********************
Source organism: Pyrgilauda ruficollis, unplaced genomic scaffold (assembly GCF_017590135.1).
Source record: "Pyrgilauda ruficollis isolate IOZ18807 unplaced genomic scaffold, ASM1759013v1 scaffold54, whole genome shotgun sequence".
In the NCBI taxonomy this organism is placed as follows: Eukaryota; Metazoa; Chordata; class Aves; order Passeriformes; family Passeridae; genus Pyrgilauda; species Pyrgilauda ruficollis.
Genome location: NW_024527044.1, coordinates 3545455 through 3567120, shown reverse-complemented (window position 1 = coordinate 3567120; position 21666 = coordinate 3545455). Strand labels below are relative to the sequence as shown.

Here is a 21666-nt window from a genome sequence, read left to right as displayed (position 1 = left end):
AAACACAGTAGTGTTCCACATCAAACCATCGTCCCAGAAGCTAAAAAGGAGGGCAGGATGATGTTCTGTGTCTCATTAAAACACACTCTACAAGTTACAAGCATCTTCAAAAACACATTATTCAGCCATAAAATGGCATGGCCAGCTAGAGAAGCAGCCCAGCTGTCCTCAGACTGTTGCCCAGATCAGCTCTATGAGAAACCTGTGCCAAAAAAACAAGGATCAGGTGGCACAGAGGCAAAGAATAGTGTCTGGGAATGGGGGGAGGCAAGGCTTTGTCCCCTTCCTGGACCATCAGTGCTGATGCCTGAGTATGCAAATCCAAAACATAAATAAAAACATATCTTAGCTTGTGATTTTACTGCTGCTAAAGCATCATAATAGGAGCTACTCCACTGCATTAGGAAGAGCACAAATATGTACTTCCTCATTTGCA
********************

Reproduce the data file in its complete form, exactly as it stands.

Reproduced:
Source organism: Pyrgilauda ruficollis, unplaced genomic scaffold (assembly GCF_017590135.1).
Source record: "Pyrgilauda ruficollis isolate IOZ18807 unplaced genomic scaffold, ASM1759013v1 scaffold54, whole genome shotgun sequence".
In the NCBI taxonomy this organism is placed as follows: Eukaryota; Metazoa; Chordata; class Aves; order Passeriformes; family Passeridae; genus Pyrgilauda; species Pyrgilauda ruficollis.
Genome location: NW_024527044.1, coordinates 3545455 through 3567120, shown reverse-complemented (window position 1 = coordinate 3567120; position 21666 = coordinate 3545455). Strand labels below are relative to the sequence as shown.

Here is a 21666-nt window from a genome sequence, read left to right as displayed (position 1 = left end):
AAACACAGTAGTGTTCCACATCAAACCATCGTCCCAGAAGCTAAAAAGGAGGGCAGGATGATGTTCTGTGTCTCATTAAAACACACTCTACAAGTTACAAGCATCTTCAAAAACACATTATTCAGCCATAAAATGGCATGGCCAGCTAGAGAAGCAGCCCAGCTGTCCTCAGACTGTTGCCCAGATCAGCTCTATGAGAAACCTGTGCCAAAAAAACAAGGATCAGGTGGCACAGAGGCAAAGAATAGTGTCTGGGAATGGGGGGAGGCAAGGCTTTGTCCCCTTCCTGGACCATCAGTGCTGATGCCTGAGTATGCAAATCCAAAACATAAATAAAAACATATCTTAGCTTGTGATTTTACTGCTGCTAAAGCATCATAATAGGAGCTACTCCACTGCATTAGGAAGAGCACAAATATGTACTTCCTCATTTGCA